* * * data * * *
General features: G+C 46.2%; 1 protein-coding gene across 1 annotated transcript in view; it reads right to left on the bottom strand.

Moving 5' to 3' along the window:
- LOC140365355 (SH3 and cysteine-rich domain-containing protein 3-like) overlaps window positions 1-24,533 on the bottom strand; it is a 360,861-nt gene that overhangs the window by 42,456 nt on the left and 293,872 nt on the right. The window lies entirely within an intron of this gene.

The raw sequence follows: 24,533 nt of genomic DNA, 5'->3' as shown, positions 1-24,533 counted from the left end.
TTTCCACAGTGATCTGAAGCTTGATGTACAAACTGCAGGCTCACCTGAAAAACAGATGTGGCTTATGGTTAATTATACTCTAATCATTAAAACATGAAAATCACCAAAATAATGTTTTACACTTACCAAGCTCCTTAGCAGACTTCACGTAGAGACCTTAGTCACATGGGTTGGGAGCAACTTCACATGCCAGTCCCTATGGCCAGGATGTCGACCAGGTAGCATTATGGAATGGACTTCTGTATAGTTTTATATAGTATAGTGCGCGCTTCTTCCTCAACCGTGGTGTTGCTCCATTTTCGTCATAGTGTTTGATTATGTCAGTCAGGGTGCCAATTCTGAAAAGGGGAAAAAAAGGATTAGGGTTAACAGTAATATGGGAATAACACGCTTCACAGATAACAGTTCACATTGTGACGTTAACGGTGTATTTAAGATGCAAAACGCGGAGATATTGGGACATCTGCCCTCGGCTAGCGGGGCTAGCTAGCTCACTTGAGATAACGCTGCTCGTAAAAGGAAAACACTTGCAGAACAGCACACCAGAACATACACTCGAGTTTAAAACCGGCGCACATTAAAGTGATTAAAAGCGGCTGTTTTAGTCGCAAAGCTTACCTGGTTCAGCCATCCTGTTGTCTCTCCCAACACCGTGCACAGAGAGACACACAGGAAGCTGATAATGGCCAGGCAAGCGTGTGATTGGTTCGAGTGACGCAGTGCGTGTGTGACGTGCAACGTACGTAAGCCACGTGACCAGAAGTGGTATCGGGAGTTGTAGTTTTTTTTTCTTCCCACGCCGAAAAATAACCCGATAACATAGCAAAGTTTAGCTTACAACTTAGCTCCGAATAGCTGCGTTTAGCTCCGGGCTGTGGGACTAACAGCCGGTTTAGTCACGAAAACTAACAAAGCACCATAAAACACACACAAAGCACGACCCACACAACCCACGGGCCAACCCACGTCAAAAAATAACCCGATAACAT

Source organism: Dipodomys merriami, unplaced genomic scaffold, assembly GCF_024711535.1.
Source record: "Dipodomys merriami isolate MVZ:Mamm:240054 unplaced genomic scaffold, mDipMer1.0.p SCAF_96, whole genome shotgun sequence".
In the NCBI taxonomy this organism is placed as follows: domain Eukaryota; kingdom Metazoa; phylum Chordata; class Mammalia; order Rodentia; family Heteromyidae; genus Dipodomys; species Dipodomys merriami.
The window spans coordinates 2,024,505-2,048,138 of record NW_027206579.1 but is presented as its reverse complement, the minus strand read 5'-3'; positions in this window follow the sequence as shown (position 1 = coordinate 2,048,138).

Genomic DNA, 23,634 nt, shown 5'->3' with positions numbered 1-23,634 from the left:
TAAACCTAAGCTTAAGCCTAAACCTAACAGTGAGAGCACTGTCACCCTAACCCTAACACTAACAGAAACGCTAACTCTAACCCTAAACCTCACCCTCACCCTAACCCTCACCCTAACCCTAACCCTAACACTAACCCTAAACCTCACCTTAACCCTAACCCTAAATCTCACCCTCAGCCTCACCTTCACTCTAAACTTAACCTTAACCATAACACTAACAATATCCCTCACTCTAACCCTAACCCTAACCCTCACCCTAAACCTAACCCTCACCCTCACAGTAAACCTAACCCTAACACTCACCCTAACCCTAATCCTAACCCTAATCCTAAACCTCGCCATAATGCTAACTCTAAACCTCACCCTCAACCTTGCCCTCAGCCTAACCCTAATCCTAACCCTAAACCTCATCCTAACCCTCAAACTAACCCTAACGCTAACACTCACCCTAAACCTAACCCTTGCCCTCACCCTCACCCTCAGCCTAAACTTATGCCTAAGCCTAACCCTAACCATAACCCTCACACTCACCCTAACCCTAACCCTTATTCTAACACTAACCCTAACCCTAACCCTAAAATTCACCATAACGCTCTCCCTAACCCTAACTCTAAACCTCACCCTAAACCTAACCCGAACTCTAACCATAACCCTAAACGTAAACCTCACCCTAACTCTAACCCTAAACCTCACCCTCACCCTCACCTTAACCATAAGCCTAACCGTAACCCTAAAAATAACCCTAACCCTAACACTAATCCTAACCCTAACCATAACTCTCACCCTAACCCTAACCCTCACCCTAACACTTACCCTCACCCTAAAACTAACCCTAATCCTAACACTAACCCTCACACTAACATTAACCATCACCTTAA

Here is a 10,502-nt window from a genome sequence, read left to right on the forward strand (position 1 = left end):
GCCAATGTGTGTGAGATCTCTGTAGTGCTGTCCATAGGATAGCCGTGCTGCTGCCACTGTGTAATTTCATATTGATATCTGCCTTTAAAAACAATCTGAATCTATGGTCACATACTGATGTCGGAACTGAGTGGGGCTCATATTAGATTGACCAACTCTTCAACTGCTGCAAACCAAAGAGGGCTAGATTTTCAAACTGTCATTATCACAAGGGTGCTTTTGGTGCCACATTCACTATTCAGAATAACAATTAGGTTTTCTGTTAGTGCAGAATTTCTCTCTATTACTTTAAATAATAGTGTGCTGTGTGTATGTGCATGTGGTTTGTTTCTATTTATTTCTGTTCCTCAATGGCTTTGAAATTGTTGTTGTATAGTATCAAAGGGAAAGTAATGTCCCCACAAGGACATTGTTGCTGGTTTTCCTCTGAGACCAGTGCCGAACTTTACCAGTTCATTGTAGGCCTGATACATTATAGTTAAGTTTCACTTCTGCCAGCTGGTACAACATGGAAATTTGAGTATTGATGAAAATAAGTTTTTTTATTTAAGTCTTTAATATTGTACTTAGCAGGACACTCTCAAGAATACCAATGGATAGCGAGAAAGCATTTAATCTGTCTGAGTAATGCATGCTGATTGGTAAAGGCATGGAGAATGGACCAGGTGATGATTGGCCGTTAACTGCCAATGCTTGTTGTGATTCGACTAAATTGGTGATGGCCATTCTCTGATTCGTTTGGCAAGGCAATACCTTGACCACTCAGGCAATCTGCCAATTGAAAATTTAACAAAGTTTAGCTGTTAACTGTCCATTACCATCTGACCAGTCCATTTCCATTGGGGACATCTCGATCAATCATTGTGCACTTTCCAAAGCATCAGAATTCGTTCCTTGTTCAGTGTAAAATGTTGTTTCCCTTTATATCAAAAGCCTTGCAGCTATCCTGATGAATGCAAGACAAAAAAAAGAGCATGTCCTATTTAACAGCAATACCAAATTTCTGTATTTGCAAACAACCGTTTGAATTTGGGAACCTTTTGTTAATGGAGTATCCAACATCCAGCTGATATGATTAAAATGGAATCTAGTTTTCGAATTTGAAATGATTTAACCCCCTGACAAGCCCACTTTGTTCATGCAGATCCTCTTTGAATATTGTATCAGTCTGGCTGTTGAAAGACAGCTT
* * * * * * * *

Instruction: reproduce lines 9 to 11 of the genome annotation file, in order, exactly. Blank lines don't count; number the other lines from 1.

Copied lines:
The window spans coordinates 2,024,505-2,048,138 of record NW_027206579.1 but is presented as its reverse complement, the minus strand read 5'-3'; positions in this window follow the sequence as shown (position 1 = coordinate 2,048,138).

Genomic DNA, 23,634 nt, shown 5'->3' with positions numbered 1-23,634 from the left:
TAAACCTAAGCTTAAGCCTAAACCTAACAGTGAGAGCACTGTCACCCTAACCCTAACACTAACAGAAACGCTAACTCTAACCCTAAACCTCACCCTCACCCTAACCCTCACCCTAACCCTAACCCTAACACTAACCCTAAACCTCACCTTAACCCTAACCCTAAATCTCACCCTCAGCCTCACCTTCACTCTAAACTTAACCTTAACCATAACACTAACAATATCCCTCACTCTAACCCTAACCCTAACCCTCACCCTAAACCTAACCCTCACCCTCACAGTAAACCTAACCCTAACACTCACCCTAACCCTAATCCTAACCCTAATCCTAAACCTCGCCATAATGCTAACTCTAAACCTCACCCTCAACCTTGCCCTCAGCCTAACCCTAATCCTAACCCTAAACCTCATCCTAACCCTCAAACTAACCCTAACGCTAACACTCACCCTAAACCTAACCCTTGCCCTCACCCTCACCCTCAGCCTAAACTTATGCCTAAGCCTAACCCTAACCATAACCCTCACACTCACCCTAACCCTAACCCTTATTCTAACACTAACCCTAACCCTAACCCTAAAATTCACCATAACGCTCTCCCTAACCCTAACTCTAAACCTCACCCTAAACCTAACCCGAACTCTAACCATAACCCTAAACGTAAACCTCACCCTAACTCTAACCCTAAACCTCACCCTCACCCTCACCTTAACCATAAGCCTAACCGTAACCCTAAAAATAACCCTAACCCTAACACTAATCCTAACCCTAACCATAACTCTCACCCTAACCCTAACCCTCACCCTAACACTTACCCTCACCCTAAAACTAACCCTAATCCTAACACTAACCCTCACACTAACATTAACCATCACCTTAA